him in

I think, very juft and proper. In a converfation between Sir John Suckling, Sir William D'Avenant, Endymion Porter, Mr. Hales of Eton, and Ben Jonfon, Sir John Suckling, who was a profeffed admirer of Shakspeare, had undertaken his defence against Ben Jonfon with fome warmth; Mr. Hales, who had fat ftill for fome time, told them, That if Mr. Shakspeare had not read the ancients, he had likewife not stolen any thing from them; and that if he would produce any one topick finely treated by any one of them, he would undertake to fhew fomething upon the fame fubject at least as well written by Shakspeare.*

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their clofets, he was not only not admired in his own time by the generality, but not even understood. His friend Beaumont affures him in a copy of verfes, that his fenfe is so deep that he will not be understood for three ages to come.", MALONE.

9 Mr. Hales, who had fat ftill for fome time, told them,) In Mr. Rowe's first edition this paffage runs thus:

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Mr. Hales, who had fat still for fome time, hearing Ben frequently reproach him with the want of learning and ignorance of the antients, told him at last, That if Mr. Shakspeare,,, &c. By the alteration, the fabfequent part of the fentence . Ꭵf he would produce, &c. is rendered ungrammatical. MALONE. 2 he would undertake to fhew fomething upon the fame fubject at least as well written by Shakspeare.) I had long endeavoured in vain to find out on what authority this relation was founded; and have very lately discovered that Mr. Rowe probably derived his information from Dryden: for in Gildon's Letters and Effays, published in 1694, fifteen years before this Life appeared, the fame story is told; and Dryden, to whom an Effay in vindication of Shakspeare is addreffed, is appealed to by the writer as his authority. As Gildon tells the ftory with fome flight variations from the account given by Mr. Rowe, and the book in which it is found is now extremely searce, I shall fubjoin the paffage in his own words:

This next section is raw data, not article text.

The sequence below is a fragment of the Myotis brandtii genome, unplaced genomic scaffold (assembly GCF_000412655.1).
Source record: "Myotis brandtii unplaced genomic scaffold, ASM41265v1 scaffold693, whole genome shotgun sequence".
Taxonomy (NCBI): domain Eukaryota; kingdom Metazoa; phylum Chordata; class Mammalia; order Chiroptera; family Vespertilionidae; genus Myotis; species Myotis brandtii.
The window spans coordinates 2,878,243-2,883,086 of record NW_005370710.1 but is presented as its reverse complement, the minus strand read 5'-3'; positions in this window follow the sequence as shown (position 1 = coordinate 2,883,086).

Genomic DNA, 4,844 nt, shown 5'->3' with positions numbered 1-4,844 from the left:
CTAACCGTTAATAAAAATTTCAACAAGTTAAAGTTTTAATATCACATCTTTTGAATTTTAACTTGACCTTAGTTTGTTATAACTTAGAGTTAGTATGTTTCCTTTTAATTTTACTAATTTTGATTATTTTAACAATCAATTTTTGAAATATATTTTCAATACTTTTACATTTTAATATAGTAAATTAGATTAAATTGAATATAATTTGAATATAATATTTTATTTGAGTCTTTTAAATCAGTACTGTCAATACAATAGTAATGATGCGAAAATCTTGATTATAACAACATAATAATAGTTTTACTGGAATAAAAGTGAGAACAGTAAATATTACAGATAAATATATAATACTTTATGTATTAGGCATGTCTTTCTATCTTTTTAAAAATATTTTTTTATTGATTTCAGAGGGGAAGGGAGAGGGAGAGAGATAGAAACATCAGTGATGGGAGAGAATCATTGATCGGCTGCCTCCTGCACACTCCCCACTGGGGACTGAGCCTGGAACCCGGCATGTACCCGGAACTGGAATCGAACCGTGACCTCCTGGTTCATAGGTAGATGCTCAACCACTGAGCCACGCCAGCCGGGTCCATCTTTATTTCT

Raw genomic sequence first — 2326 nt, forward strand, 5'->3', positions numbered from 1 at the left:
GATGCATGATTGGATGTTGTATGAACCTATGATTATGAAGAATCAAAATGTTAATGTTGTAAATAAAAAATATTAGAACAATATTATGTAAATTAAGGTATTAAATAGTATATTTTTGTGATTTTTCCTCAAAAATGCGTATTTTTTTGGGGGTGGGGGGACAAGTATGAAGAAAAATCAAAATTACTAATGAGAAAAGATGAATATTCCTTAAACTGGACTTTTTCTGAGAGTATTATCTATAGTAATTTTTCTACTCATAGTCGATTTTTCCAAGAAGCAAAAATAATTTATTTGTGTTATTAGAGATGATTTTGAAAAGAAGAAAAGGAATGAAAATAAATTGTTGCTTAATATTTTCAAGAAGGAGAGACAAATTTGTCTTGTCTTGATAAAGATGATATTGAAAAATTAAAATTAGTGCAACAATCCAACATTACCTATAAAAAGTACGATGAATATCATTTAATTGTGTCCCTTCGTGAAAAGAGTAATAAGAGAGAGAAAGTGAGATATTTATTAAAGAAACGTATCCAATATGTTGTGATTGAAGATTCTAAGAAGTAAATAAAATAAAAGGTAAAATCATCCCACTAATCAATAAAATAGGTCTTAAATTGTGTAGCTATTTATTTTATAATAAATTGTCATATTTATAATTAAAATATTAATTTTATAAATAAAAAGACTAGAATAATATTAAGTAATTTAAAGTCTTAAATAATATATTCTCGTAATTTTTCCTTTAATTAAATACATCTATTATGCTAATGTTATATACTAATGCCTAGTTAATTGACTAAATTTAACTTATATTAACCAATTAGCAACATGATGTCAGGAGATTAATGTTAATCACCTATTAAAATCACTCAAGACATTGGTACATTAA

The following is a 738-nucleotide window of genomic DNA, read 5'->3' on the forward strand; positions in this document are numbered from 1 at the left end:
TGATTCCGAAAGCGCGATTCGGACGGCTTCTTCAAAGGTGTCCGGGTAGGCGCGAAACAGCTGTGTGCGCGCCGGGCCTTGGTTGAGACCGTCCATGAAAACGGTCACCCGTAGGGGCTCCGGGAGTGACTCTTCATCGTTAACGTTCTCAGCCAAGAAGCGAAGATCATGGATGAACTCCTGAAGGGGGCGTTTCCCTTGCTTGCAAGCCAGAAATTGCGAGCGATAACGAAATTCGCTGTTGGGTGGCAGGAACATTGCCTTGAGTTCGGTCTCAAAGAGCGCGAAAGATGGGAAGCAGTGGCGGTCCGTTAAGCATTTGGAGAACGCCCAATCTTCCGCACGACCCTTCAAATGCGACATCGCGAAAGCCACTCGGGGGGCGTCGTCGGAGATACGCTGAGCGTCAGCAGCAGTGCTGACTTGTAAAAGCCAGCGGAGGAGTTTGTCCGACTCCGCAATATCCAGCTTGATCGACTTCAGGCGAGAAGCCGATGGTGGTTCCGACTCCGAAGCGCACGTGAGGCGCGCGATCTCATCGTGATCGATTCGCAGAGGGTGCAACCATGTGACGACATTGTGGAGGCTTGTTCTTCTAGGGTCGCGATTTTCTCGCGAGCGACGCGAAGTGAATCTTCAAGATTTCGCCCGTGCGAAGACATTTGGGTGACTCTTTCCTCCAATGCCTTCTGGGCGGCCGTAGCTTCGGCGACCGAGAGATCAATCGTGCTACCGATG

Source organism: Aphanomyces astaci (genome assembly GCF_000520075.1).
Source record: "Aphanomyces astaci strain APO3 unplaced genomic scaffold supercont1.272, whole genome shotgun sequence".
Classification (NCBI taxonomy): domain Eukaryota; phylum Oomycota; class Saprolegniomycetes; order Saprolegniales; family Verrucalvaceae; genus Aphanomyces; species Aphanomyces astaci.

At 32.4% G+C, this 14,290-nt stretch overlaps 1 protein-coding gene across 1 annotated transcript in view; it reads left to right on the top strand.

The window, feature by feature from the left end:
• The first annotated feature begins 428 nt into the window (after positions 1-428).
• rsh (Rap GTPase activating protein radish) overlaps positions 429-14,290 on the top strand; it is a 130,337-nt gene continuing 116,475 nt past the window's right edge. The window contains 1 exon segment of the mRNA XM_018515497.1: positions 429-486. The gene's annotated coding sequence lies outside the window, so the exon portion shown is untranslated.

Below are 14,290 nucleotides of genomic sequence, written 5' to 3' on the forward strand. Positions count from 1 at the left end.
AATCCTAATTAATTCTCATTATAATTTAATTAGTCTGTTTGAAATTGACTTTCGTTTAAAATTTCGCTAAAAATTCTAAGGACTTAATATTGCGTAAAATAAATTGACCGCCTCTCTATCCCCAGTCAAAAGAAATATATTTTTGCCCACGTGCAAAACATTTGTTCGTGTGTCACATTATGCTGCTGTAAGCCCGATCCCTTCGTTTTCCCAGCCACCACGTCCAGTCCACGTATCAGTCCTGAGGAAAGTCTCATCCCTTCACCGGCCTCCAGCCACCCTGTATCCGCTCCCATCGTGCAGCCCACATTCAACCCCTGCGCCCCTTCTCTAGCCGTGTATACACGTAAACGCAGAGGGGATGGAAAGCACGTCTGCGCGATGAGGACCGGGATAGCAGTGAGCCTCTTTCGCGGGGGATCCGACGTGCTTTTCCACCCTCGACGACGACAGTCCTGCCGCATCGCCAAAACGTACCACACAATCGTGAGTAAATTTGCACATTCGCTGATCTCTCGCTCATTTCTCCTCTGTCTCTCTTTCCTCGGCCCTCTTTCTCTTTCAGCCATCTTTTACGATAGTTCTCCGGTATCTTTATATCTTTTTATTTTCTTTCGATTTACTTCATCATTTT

But to give the world fome fatisfaction that Shakspeare has had as great veneration paid his excellence by men of unqueftioned parts, as this I now exprefs for him, I fhall give fome account of what I have heard from your mouth, fir, about the noble triumph he gained over all the ancients, by the judgement of the ableft criticks of that time.

The latter part of his life was fpent, as all men